Falcon to Palin: Forget Whitehorse, Come to Vancouver!

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A long time ago, Sarah Palin’s family sought medical care in Whitehorse. Last month, Danny Williams, the premier of Newfoundland and Labrador, had heart surgery in Miami. Maybe you don’t care about the medical history of politicians, but the media love stories that pit health care in the United States against that in Canada, especially if they highlight political hypocrisy.

 

We already know that politicians are inconsistent, as are all human beings. Danny Williams waved away criticism of his decision by saying it was his right to seek out the most skilled surgeon, although he could have had the operation in Toronto, Montreal or Ottawa. Perhaps the fact that he owns a condo in Florida also influenced his decision.

 

Palin’s family had fewer options. When her brother injured his foot back in the 1960s, the small Alaska town where they lived had no physicians. Despite this experience, she’s an enemy of universal health care. These anecdotes confirm that people do what they believe they have to, and they say nothing fundamental about the quality of health care today in North America.

 

On March 9, Kevin Falcon, the B.C. minister of health, made a proposal that’s much more significant than the location of Williams’ surgery. He proposed that British Columbia become a medical tourism destination.

 

Medical tourism is a euphemism for traveling abroad for better, cheaper, faster, or fancier health care. Palin’s family left the United States for want of any care. Williams left Canada for fancier care. A few ordinary Canadians go abroad to escape surgical wait lists, and lots of ordinary Americans go abroad to escape unaffordable costs. Falcon suggests that B.C. can tackle both these problems by developing health care as an industry. According to the logic, Americans will prefer to come to Vancouver for their operations; it’s much closer and cleaner than Bangkok. The revenue will subsidize the Canadian system and eventually tame the wait lists for hip replacements. At least, Falcon insisted, waiting times won’t worsen. A win-win!

 

The minister should consider some facts. Canada has fewer doctors per capita than most industrialized countries: 2.1 per 1,000. Most European countries have at least 3 per 1,000. The inadequate number of specialists is part of the cause for wait lists. Another problem is inadequate operating room access, whether from lack of facilities or poor organization. This problem has fuelled the establishment of private surgical clinics in Vancouver and other Canadian cities. And the small but growing commercial surgery industry in Canada is behind the push to attract foreign patients.

 

Brian Day is a Vancouver orthopaedic surgeon who, in a 2009 opinion piece in the Globe and Mail, declared that B.C. should become a health-care destination. Day founded the private Cambie Surgery Centre which specializes in rapid access to surgical procedures for people who can pay or who have alternative health insurance, such as workers’ compensation. For most Canadians, however, paying for quick treatment at Cambie is out of reach. But it’s not out of reach for a lot of Americans or wealthy people from elsewhere.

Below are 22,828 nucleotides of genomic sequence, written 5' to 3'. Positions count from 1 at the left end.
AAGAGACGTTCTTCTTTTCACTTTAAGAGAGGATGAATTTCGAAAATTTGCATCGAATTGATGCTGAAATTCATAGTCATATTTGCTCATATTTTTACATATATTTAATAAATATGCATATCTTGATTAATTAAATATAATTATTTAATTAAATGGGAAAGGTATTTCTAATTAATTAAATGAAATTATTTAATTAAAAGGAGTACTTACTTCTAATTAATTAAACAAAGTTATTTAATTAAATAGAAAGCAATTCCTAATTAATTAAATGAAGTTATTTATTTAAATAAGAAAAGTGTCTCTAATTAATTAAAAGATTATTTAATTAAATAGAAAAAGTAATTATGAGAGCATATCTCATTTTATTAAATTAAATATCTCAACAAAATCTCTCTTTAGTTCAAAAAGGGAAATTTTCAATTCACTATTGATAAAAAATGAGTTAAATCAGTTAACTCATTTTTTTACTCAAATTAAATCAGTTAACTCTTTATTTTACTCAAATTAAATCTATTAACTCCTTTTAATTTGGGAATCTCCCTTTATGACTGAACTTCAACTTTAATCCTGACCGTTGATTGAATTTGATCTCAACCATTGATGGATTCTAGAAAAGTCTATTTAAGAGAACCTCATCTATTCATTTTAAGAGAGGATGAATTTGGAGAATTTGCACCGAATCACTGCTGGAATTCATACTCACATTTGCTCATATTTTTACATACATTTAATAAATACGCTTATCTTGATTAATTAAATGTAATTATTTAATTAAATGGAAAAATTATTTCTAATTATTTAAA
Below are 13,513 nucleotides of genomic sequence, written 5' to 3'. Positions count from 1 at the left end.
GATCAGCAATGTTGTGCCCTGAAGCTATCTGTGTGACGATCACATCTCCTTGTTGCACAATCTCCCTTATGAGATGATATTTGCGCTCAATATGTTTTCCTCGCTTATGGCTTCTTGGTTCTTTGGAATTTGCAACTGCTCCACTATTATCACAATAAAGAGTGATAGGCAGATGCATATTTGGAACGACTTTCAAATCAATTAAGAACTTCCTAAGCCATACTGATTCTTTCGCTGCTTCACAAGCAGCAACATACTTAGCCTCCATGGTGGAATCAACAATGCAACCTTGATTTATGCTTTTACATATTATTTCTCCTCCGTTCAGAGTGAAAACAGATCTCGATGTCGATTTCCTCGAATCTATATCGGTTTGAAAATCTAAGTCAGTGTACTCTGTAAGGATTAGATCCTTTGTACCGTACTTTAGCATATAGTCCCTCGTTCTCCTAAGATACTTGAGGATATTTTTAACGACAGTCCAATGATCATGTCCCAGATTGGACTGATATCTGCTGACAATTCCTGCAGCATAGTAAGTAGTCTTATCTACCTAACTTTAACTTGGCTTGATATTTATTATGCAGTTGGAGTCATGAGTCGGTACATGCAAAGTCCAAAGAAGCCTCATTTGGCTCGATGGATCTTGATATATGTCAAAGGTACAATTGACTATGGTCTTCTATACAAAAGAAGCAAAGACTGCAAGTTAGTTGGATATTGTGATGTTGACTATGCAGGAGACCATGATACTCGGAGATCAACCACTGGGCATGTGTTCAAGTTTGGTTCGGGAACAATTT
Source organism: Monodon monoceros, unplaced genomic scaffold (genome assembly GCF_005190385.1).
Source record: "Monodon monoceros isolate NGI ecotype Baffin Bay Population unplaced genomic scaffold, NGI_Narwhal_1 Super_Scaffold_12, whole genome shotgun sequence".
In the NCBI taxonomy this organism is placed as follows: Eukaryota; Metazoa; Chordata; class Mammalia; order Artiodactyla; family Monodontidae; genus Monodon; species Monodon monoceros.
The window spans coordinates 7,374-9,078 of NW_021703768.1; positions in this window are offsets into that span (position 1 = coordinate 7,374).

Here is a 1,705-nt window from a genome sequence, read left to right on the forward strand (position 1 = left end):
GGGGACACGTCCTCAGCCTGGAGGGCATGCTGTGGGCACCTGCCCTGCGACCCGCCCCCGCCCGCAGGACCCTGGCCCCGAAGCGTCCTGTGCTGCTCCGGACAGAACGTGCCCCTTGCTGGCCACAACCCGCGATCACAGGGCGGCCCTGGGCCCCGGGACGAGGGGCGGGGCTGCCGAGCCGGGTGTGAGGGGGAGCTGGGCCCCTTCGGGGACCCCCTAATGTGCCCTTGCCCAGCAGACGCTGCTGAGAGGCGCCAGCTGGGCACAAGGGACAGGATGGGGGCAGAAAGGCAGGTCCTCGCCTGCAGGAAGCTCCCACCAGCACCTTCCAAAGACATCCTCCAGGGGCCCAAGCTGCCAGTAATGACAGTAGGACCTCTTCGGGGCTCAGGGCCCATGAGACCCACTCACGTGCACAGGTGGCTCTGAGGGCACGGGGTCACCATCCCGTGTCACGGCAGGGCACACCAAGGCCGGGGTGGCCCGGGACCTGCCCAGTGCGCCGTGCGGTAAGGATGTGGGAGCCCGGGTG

According to Day, U.S. health insurance companies are starting to contract with foreign hospitals where prices for operations are lower. A California health insurer offers a plan for customers who are willing to obtain treatment in Mexico. Other cut-rate U.S. health companies offer fixed reimbursement for surgical procedures that essentially force patients to self-fund a large portion of the treatment or leave home for cheaper care. Medical-tourism brokers that match patients with overseas hospitals have sprung up. This is becoming a big business. Day and his colleagues would profit mightily from an inflow of foreign patients.

 

Day wrote that medical tourism could become B.C.’s biggest industry. Bigger than forest products? Bigger than non-medical tourism? Wow, that is big. But wait, I have some questions. Where are all the doctors and nurses coming from? Given the relative scarcity of skilled health-care workers in Canada, how will Canadians not end up waiting longer or paying more? Given that Canada and the U.S. have similar health-care wages and infrastructure costs, how will a hip replacement cost much less in Vancouver than in Seattle?

 

If a surgical industry develops in Vancouver, other provinces may want to outsource operations. B.C. recently came close to making such a deal with Saskatchewan. A more far-reaching implication arises from the North American Free Trade Agreement, which has something to say about all kinds of commerce including health care. If for-profit clinics proliferate, U.S. corporations would attempt to establish their own in B.C., and U.S.-style health care would gain a foothold in Canada.

 

Falcon and Day’s scheme raises other questions. Should Canada enable the United States or other countries to avoid providing accessible, high-quality health care to all their citizens? Is encouraging people to leave home for a highly stressful experience like surgery a good idea? Maybe Danny Williams could comment on that. Then again, his second home is just a few hours away from that hospital in Miami.

 

 

 

 

 

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